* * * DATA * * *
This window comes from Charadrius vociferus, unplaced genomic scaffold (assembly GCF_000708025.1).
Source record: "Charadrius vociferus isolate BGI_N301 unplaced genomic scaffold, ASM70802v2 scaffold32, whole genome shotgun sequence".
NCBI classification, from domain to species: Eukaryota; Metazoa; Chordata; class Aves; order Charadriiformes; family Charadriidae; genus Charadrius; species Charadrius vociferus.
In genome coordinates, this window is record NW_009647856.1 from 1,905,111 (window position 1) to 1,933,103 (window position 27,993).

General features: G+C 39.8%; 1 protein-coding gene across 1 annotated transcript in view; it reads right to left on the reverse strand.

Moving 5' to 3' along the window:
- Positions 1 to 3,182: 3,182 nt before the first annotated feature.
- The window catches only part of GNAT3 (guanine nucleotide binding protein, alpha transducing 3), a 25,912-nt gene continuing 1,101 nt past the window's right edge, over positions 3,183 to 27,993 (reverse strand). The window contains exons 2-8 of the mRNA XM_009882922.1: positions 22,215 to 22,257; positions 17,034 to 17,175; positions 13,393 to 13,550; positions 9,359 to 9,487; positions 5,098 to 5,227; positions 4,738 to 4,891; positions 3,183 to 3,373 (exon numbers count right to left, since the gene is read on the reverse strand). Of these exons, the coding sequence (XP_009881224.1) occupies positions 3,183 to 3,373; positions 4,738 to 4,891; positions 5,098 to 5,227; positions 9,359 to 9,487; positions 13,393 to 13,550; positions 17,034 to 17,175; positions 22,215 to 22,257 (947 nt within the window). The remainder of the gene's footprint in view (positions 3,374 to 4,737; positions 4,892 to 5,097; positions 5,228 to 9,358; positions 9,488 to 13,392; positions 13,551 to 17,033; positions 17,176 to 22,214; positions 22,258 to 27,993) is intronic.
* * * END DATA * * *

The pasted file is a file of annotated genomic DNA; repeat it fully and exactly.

This window comes from Charadrius vociferus, unplaced genomic scaffold (assembly GCF_000708025.1).
Source record: "Charadrius vociferus isolate BGI_N301 unplaced genomic scaffold, ASM70802v2 scaffold32, whole genome shotgun sequence".
NCBI classification, from domain to species: Eukaryota; Metazoa; Chordata; class Aves; order Charadriiformes; family Charadriidae; genus Charadrius; species Charadrius vociferus.
In genome coordinates, this window is record NW_009647856.1 from 1,905,111 (window position 1) to 1,933,103 (window position 27,993).

General features: G+C 39.8%; 1 protein-coding gene across 1 annotated transcript in view; it reads right to left on the reverse strand.

Moving 5' to 3' along the window:
- Positions 1 to 3,182: 3,182 nt before the first annotated feature.
- The window catches only part of GNAT3 (guanine nucleotide binding protein, alpha transducing 3), a 25,912-nt gene continuing 1,101 nt past the window's right edge, over positions 3,183 to 27,993 (reverse strand). The window contains exons 2-8 of the mRNA XM_009882922.1: positions 22,215 to 22,257; positions 17,034 to 17,175; positions 13,393 to 13,550; positions 9,359 to 9,487; positions 5,098 to 5,227; positions 4,738 to 4,891; positions 3,183 to 3,373 (exon numbers count right to left, since the gene is read on the reverse strand). Of these exons, the coding sequence (XP_009881224.1) occupies positions 3,183 to 3,373; positions 4,738 to 4,891; positions 5,098 to 5,227; positions 9,359 to 9,487; positions 13,393 to 13,550; positions 17,034 to 17,175; positions 22,215 to 22,257 (947 nt within the window). The remainder of the gene's footprint in view (positions 3,374 to 4,737; positions 4,892 to 5,097; positions 5,228 to 9,358; positions 9,488 to 13,392; positions 13,551 to 17,033; positions 17,176 to 22,214; positions 22,258 to 27,993) is intronic.